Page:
272544 The Impact of External Shear Forces On the Transport of Cell Membrane Species in Heterogeneous Lipid Bilayers
The impact of external shear forces on the transport of cell membrane species in heterogeneous lipid bilayers
Many biological processes in the cell are controlled by interactions between biomolecules residing in the cell membrane. Interactions between these species can be controlled and facilitated by the local membrane composition and the affinity of the species for a particular membrane type. The cell membrane has distinct lipid micro-domains of co-existing phases, called lipid raft and liquid-disordered phases, and this feature has been suggested to play a key role in regulating several cellular activities, as some proteins have been shown to exhibit different activity levels depending on specific lipid interactions.
However, studying dynamic changes in biomolecule partitioning between different lipid phases and identifying stimuli that may change affinity for a particular phase has been a significant challenge for researchers. Either the experimental approaches used in vivo result in too many artifactual consequences (i.e. detergent contamination, multivalent labeling enrichment), or they are limited by in vitro methods that can only assess equilibrium conditions.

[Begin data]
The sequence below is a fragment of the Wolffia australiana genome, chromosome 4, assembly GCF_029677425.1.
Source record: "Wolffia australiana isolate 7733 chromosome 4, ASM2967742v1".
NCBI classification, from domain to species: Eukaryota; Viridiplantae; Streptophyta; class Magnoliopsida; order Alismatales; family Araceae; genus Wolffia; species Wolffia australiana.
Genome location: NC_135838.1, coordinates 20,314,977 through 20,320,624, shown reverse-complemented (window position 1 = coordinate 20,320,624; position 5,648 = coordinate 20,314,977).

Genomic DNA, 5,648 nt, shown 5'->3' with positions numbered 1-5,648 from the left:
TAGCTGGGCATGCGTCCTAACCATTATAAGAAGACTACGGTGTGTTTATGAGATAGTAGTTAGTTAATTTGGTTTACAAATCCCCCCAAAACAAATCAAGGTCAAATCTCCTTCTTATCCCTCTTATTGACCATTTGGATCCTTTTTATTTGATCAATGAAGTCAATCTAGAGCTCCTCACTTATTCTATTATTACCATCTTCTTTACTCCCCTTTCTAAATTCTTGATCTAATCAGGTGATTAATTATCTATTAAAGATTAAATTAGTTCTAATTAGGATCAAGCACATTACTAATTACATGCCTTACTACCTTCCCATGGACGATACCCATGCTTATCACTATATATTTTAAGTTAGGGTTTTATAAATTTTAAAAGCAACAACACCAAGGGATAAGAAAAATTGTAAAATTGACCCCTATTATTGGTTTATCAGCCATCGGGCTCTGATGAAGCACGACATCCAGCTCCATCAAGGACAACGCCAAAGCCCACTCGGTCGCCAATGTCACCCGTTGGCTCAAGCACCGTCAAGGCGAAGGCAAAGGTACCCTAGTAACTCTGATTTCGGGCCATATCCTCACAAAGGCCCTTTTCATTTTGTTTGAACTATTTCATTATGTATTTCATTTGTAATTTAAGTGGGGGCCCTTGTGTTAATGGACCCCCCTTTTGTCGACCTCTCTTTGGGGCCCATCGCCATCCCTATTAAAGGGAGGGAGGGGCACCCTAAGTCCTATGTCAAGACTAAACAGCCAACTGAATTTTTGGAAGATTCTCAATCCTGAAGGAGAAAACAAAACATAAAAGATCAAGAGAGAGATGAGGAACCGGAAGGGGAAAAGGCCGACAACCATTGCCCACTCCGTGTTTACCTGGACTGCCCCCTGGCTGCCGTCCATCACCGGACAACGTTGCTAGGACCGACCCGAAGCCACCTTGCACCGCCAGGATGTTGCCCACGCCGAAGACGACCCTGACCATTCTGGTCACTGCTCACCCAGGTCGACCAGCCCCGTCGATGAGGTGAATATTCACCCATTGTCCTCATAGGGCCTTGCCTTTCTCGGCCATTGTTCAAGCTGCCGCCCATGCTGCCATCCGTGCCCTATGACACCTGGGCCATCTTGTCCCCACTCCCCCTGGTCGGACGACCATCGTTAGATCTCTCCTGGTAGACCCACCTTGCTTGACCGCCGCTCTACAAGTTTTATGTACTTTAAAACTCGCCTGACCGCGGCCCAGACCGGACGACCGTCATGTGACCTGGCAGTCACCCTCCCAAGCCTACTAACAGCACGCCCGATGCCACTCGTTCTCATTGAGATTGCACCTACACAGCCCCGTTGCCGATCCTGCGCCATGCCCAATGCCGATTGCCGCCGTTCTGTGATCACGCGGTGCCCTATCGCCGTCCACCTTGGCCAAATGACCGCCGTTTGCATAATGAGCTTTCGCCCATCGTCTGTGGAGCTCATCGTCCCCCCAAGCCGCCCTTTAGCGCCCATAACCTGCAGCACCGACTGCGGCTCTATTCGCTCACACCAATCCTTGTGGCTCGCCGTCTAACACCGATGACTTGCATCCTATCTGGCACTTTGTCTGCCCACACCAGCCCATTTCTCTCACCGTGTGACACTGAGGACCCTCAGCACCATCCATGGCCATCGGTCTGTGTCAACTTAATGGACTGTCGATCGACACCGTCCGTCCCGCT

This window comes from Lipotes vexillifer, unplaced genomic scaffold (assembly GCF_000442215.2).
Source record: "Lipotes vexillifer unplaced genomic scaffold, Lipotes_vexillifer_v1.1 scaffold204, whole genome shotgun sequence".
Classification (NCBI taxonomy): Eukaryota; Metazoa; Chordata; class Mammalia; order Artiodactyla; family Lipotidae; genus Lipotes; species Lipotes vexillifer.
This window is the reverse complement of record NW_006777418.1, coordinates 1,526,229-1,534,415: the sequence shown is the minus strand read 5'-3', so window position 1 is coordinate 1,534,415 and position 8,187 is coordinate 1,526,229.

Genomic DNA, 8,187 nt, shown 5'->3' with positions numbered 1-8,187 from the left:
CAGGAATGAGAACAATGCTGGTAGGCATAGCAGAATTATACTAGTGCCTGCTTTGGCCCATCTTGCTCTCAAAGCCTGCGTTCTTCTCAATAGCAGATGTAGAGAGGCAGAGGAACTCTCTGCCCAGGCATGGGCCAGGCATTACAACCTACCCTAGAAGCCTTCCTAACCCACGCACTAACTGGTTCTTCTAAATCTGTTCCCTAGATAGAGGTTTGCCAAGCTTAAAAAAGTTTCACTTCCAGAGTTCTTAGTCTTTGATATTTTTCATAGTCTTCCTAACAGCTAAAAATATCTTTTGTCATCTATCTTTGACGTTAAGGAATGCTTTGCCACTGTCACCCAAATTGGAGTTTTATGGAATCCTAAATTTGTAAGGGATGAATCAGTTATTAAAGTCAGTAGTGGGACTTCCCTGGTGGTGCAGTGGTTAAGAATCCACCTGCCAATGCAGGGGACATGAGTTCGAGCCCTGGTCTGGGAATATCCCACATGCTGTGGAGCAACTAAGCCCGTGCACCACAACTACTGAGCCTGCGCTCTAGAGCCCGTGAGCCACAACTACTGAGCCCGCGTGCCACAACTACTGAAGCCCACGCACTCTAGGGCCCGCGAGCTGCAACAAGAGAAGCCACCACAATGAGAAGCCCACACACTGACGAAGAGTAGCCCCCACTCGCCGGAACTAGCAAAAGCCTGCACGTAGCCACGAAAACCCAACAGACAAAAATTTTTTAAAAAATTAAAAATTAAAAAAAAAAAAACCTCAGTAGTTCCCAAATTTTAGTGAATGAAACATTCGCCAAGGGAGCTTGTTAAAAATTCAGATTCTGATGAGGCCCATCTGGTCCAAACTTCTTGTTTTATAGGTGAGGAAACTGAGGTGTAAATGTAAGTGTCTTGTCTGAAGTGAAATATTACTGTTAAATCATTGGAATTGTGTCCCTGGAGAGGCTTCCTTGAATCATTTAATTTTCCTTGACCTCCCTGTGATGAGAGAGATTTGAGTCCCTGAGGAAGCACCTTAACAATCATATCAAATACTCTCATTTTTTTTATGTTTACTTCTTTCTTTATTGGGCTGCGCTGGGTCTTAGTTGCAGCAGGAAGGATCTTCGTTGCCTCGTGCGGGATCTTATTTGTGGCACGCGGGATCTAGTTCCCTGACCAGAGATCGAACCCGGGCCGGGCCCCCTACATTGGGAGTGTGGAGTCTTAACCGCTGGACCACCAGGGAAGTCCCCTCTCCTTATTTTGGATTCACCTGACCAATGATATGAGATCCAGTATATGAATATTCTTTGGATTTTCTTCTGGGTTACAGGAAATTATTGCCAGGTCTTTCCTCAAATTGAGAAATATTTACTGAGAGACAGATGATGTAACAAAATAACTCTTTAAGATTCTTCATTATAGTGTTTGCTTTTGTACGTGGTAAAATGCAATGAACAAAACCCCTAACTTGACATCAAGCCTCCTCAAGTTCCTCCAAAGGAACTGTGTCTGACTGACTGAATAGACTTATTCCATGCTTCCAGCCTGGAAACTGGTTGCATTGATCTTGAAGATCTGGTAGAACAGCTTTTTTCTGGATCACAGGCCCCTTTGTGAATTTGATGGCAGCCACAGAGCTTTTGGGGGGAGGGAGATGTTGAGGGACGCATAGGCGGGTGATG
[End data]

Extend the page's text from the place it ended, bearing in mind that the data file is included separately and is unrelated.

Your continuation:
Our group recently developed a new in vitro approach to study kinetics of partitioning using patterned heterogeneous supported lipid bilayers (SLB) inside a microfluidic device. The patterned heterogeneous SLBs system is a native-like membrane environment that removes the drawbacks of the previous approaches since it allows membrane species to retain their native structure, fluidity, and functionality. Using this approach, we are able to study how external shear forces impact biomolecule partitioning between heterogeneous lipid phases and facilitate interactions among membrane-bound species.
In this study, we developed an analytical model that we validated with experiments using fluorescent tracers to report on the velocity of biomolecules within the supported bilayers. This model helps us to determine the velocity profile in the interfacial regions between two phases. With this information, we are able to characterize the transport behavior of membrane-bound species subjected to external shear stress to determine the influence of shear forces on the partitioning process in heterogeneous membranes. We suggest that this platform can be used for studying heterogeneous cell membrane environments that is subjected to shear, such as in epithelial tissue. Such studies might contribute to our understanding of biological function in the vasculature and disease processes that occur there, such as atherosclerosis.